by Eldred "Bob" Bird
Recently, I received feedback on my manuscript, Cold Karma, from one of my beta readers and was pleasantly surprised. “I really like reading your books,” he said. “You don’t bog things down with a lot of unnecessary details. You let the characters tell the story.”
If I had been wearing a hat, it would have had popped off like a champagne cork due to my head swelling three sizes.
I’m used to getting comments on plot, characters and dialogue, but this wasn’t about those things. His comment was about my writing style—about me as an author. After my head shrunk back to normal size, I put on my analyst cap and thought about what he said.
“You let the characters tell the story.”
That was the key thing that set my work apart for him? But…HOW did I accomplish that?
I broke down my own writing style to analyze what my subconscious already knew.
The first thing to jump out at me: my characters seemed to be driving the bus, rather than the narrator.
How did I accomplish this?
By limiting the amount of narration, I was able to push the characters front and center. Focusing on these areas helped:
Let the words come out of your characters’ mouths. Don’t let the narrator take center stage when you can have your characters communicate the information? Sounds easy, right? Not necessarily.
Avoid the data dumps. I try to let conversations between characters bring out details in a more natural way. And it’s a way that doesn’t drag down the pacing of your story. It also provides an opportunity to emphasize specific details through the character’s reaction to a statement.
Use internal dialogue wisely. If the character is alone, I use internal dialogue. We all note details and make comments inside our own brains. I let my characters do it as well.
Note: Beware the head-hop. Head-hopping within a scene can be confusing for the readers. Try to stick inside of a single head each scene, or even each chapter.
Give each character a unique voice. Voice doesn’t just communicate a character’s words, but also who they are as a person. By making your characters’ speech patterns match their personalities, you allow them to reveal little bits of themselves without being overt. Unique voices also allow the reader to know who is talking without using dialogue tags that clutter up a scene and slow the pacing of a conversation.
Action tags are a great place to include non-verbal cues like body language and facial expressions. Knowing who’s talking is important, but sometimes “he-said, she-said” can get monotonous. Instead I weave in what’s going on in the scene and how the characters are interacting physically.
Even something as simple as Joe took a drink and wiped his mouth with his sleeve might break up a long piece of dialogue, tell you who is talking, and show you a little about Joe’s lack of table manners.
Showing a character’s interactions with their environment is a great way to immerse readers into the story. Engaging the senses also puts things in the character’s hands. Sight, smell, touch, taste and sound are all important to scene building, and Deep POV allows both the characters and the reader to experience them. The smell of bacon and fresh coffee wafting up the stairs, the soft feel of a worn suede jacket, the distant sound of children giggling as they play—all paint a powerful picture when experienced from the character’s point of view.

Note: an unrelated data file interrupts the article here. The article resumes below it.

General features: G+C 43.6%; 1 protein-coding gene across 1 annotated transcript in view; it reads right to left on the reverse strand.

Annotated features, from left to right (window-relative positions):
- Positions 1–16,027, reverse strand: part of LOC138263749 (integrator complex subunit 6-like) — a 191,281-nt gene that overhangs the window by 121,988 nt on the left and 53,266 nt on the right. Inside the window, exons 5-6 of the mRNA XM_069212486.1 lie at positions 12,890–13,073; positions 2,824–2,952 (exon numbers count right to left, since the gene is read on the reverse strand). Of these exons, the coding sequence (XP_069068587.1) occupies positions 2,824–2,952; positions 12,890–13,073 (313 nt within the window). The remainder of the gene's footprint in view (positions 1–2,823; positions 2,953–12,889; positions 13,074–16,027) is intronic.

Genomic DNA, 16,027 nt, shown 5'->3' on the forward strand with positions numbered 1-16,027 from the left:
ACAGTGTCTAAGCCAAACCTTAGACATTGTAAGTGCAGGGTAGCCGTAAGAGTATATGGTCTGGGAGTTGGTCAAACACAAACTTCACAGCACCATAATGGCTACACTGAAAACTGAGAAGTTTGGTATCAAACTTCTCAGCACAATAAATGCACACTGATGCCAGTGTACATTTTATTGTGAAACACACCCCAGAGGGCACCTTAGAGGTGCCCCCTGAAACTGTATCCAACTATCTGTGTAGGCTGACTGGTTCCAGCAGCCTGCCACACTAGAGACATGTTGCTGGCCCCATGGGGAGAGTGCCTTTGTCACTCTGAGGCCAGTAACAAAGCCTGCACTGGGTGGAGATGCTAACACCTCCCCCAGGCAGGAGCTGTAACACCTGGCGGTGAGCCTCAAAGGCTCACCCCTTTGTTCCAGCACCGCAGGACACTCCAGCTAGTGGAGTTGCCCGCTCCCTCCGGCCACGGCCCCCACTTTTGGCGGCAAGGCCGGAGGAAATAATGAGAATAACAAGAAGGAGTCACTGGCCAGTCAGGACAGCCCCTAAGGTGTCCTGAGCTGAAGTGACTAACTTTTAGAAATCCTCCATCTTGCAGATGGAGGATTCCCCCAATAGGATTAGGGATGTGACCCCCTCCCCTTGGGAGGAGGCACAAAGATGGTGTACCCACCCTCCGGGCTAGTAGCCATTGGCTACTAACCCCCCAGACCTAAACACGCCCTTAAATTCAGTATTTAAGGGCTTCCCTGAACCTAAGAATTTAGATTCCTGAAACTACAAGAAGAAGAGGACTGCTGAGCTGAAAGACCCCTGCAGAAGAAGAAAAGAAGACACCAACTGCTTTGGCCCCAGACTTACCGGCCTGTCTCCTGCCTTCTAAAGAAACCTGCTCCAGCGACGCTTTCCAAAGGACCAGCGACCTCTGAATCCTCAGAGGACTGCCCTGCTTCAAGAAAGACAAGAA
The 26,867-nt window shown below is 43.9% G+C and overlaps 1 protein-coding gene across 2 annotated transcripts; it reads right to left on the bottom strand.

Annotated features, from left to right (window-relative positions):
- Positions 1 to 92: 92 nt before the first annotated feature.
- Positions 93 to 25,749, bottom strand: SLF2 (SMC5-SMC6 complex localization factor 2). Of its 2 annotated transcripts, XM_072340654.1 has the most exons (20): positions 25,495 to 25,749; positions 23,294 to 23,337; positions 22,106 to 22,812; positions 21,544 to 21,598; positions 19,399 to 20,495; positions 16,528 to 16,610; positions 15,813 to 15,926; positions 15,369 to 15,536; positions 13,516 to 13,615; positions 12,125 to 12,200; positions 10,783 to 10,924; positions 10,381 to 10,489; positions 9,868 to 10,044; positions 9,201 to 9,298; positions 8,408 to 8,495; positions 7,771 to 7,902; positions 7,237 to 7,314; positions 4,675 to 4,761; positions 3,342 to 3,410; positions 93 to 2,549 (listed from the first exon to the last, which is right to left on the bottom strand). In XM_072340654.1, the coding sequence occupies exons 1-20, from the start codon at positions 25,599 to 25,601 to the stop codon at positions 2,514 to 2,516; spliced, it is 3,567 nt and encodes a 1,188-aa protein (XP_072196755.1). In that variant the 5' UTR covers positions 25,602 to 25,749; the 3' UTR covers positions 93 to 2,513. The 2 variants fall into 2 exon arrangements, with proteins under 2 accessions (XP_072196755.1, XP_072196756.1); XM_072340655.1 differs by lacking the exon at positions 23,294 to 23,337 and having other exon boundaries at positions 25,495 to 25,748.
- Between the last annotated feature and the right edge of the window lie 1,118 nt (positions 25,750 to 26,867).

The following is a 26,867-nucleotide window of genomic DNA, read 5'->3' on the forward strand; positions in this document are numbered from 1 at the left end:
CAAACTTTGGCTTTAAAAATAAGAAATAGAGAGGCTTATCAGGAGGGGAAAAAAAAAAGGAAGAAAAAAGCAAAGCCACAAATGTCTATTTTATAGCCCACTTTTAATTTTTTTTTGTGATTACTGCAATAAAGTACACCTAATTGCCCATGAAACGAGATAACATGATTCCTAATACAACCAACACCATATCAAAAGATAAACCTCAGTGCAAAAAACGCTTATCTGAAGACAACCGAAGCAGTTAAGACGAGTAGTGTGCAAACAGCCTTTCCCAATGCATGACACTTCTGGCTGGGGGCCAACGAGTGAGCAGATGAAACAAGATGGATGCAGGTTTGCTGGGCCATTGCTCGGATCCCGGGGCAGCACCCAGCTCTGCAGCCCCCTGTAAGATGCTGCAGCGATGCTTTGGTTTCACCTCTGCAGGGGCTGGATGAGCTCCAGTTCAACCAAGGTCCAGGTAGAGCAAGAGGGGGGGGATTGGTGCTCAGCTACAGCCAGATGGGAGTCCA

Strategic Point of View
Choosing the correct POV makes a difference in character participation. The closer we get to the character, the less we need to rely on narration to tell the story—unless your character is the narrator.
First-Person POV, be it past or present, puts the job of storytelling squarely on the shoulders of the main character. I use first person quite often in short stories as a way of making a quick connection between the reader and main character.
In novels, I prefer to use the Third-Person Limited POV.
The cast of characters is usually larger in a novel and it gives me a more flexibility. In third person limited, I’m only looking over the shoulder of one character, so we’re still close to them. In this POV, the narrator can only see into that one character’s head.
If my main character is in the scene, that’s who I follow, otherwise, it’s what ever character is the main person driving that particular scene. This keeps the story tight to the characters, as the reader only knows what that particular character knows.
The characters can’t always do the job by themselves. There are times when the narrator has to dip his or her paintbrush into the scene. I work hard to limit those times.
Every writer develops their own voice. Mine probably developed this way because it’s the way I like to read but different methods work for different people.
In other words, don’t ever let anyone tell you you’re doing it wrong. The best way to tell a story is the way that works for you and your readers, and gets you to “The End.”
Do you have a favorite book where the characters do all the talking? Do you have a favorite point of view to write in? To read in? We want to hear about it down in the comments!
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Eldred Bird writes contemporary fiction, short stories, and personal essays. He has spent a great deal of time exploring the deserts, forests, and deep canyons inside his home state of Arizona. His James McCarthy adventures, Killing Karma and Catching Karma, reflect this love of the Grand Canyon State even as his character solves mysteries amidst danger. Eldred explores the boundaries of short fiction in his stories, The Waking Room and Treble in Paradise: A tale of Sax and Violins.
When he’s not writing, Eldred spends time cycling, hiking and juggling (yes, juggling…bowling balls and 21 inch knives). His passion for photography allows him to record his travels. He can be found on Twitter or Facebook, or at his website: http://www.eldredbird.com/.
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